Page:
Elizabeth Wurtzel, Legal Ethics

‘Lawyer’ vs. ‘Attorney': A Distinction Without A Difference?

wurtzel book cover.gifHere’s a quick afterword on the story of Elizabeth Wurtzel, the critically acclaimed, bestselling author who — for rather mysterious reasons (9/11 was somehow involved) — traded in a life of six-figure book advances, glamorous parties, and relationships with other celebrity writers… for a law degree.
In a prior post, we wondered whether Wurtzel, who has not yet passed the bar, can refer to herself as a “lawyer” (as she has done publicly on various occasions, most recently in an interview with Bitter Lawyer). In a comment to Gawker, Wurtzel advanced the theory that she can refer to herself as a “lawyer,” even if not an “attorney,” because “if you graduate from law school/receive a JD, you are a lawyer; if you are licensed, you are an attorney.”
For those of you who just took the bar, and who will receive your law licenses in a few months, this is a pertinent inquiry. Does the lawyer vs. attorney distinction hold water?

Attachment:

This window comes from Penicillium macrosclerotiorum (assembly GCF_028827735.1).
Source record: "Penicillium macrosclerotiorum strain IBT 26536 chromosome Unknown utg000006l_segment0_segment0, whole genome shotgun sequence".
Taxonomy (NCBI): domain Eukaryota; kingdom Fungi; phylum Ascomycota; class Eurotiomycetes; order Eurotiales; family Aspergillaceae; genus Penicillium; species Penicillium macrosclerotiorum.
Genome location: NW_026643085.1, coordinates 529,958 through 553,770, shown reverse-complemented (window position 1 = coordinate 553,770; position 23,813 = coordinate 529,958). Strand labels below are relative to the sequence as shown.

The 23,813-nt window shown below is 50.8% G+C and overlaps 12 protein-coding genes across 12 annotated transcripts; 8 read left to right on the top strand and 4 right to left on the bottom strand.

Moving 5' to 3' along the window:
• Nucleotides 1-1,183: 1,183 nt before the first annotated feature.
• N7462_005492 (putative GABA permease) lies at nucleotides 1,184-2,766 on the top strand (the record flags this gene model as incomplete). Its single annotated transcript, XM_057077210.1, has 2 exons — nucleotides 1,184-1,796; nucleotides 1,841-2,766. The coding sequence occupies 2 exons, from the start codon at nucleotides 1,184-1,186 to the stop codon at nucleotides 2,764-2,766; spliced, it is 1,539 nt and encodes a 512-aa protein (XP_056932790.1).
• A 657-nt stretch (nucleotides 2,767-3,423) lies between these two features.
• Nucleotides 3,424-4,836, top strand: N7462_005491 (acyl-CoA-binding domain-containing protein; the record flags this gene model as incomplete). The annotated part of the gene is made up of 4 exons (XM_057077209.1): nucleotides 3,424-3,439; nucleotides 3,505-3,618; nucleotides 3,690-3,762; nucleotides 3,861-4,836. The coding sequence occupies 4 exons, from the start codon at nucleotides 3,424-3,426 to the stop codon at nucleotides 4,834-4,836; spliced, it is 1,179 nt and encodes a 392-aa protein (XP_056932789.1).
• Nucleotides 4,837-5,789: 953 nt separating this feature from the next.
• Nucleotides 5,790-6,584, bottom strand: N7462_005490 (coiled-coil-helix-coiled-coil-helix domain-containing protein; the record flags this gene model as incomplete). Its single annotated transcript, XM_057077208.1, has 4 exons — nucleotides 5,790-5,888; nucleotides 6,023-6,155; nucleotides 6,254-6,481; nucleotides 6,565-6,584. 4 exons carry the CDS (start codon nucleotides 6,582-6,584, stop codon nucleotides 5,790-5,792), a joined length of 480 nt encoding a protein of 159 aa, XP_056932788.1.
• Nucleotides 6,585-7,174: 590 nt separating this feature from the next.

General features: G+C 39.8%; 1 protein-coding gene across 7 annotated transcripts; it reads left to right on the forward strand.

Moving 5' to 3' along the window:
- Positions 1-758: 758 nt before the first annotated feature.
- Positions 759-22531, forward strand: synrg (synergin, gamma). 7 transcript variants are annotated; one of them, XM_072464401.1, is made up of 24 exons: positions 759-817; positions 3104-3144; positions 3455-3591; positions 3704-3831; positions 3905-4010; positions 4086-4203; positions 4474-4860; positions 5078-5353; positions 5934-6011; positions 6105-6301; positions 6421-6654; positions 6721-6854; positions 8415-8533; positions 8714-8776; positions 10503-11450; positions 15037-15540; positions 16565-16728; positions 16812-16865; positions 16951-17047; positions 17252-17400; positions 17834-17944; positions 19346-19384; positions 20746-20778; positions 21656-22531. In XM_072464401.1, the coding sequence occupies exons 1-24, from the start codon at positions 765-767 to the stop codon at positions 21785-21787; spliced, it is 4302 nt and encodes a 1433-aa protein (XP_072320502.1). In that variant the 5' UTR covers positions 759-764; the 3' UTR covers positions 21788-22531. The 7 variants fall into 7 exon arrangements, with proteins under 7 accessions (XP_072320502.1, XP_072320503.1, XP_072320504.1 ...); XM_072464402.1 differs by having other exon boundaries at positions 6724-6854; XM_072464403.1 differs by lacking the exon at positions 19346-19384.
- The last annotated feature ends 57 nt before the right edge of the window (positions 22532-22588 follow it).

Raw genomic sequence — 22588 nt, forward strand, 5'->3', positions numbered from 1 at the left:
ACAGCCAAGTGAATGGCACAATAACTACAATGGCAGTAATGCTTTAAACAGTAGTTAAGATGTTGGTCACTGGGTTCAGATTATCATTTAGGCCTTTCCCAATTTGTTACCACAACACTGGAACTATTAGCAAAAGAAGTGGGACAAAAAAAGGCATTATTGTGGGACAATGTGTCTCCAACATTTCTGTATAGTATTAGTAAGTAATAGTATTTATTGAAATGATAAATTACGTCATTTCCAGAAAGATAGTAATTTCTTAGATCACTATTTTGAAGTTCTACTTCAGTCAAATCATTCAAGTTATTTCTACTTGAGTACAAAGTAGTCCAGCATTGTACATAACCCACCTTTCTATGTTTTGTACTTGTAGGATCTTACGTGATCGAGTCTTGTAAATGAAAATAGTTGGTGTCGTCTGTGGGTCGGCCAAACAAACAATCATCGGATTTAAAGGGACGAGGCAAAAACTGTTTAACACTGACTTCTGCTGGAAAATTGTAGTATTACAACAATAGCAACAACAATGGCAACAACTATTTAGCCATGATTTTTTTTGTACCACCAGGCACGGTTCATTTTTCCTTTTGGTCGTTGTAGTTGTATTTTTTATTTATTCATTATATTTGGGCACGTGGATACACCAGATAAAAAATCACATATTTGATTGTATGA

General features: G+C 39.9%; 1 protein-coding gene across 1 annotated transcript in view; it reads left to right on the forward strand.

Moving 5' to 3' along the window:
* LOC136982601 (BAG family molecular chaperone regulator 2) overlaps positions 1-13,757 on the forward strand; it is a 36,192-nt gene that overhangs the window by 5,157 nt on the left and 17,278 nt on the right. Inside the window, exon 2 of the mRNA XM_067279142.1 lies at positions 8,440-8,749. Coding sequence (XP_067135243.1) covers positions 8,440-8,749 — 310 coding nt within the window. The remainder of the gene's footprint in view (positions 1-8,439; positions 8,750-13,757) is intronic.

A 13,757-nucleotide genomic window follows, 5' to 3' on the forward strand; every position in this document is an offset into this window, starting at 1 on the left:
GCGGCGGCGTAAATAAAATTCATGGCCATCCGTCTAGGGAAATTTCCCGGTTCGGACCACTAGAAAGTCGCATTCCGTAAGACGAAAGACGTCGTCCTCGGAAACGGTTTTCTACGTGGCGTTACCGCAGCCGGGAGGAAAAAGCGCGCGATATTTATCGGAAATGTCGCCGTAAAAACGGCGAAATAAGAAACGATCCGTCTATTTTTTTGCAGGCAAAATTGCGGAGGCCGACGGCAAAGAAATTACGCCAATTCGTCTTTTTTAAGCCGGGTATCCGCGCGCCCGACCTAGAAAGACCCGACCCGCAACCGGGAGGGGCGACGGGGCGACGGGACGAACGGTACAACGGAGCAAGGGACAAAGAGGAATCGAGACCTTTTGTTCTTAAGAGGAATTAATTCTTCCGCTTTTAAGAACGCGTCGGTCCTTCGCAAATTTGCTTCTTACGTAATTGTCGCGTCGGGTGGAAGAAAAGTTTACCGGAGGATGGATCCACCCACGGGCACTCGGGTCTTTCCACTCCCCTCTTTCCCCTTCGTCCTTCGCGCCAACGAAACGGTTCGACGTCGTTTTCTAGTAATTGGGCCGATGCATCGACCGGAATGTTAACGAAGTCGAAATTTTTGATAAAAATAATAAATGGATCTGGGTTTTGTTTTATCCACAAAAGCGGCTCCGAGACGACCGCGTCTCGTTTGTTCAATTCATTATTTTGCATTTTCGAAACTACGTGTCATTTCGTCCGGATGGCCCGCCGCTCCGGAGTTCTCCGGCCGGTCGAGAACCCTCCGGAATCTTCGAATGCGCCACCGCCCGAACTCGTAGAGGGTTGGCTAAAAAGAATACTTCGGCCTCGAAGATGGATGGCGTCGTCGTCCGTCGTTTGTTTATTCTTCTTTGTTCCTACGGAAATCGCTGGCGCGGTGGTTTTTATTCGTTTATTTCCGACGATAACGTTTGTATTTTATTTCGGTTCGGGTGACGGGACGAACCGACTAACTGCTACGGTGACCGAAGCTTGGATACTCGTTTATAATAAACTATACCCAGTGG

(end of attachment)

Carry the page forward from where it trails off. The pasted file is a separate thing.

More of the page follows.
No, according to legal ethics expert Steven Lubet, the Williams Professor of Law at Northwestern Law School:

I saw the posts on Elizabeth Wurtzel. For what it’s worth, the lawyer/attorney distinction is folklore. The terms are synonymous in American English and you may not hold yourself out as either unless you are admitted to practice somewhere.

But this doesn’t mean Liz Wurtzel is in trouble, according to Professor Lubet:

The key question, however, is whether Ms. Wurtzel has held herself out as a lawyer before a court, or to a client (or a prospective client), or to opposing counsel in the context of a case or transaction. That would be wrong, as it would imply a claim of bar membership. A casual reference, on the other hand, just seems to be a shorthand description of her education and the nature of her employment. As I said before, I don’t think that is a problem.

So the upshot is that Wurtzel is okay. She just shouldn’t pick up clients for Boies Schiller in the pages of Elle magazine.
P.S. The ATL readership may be more conservative than Professor Lubet on these matters. In a reader poll, almost 70 percent of you opined that Wurtzel is violating legal ethics rules in publicly identifying herself as a lawyer.
Earlier: Elizabeth Wurtzel Calling Herself a ‘Lawyer': A Reader Poll
Prior ATL coverage of Elizabeth Wurtzel

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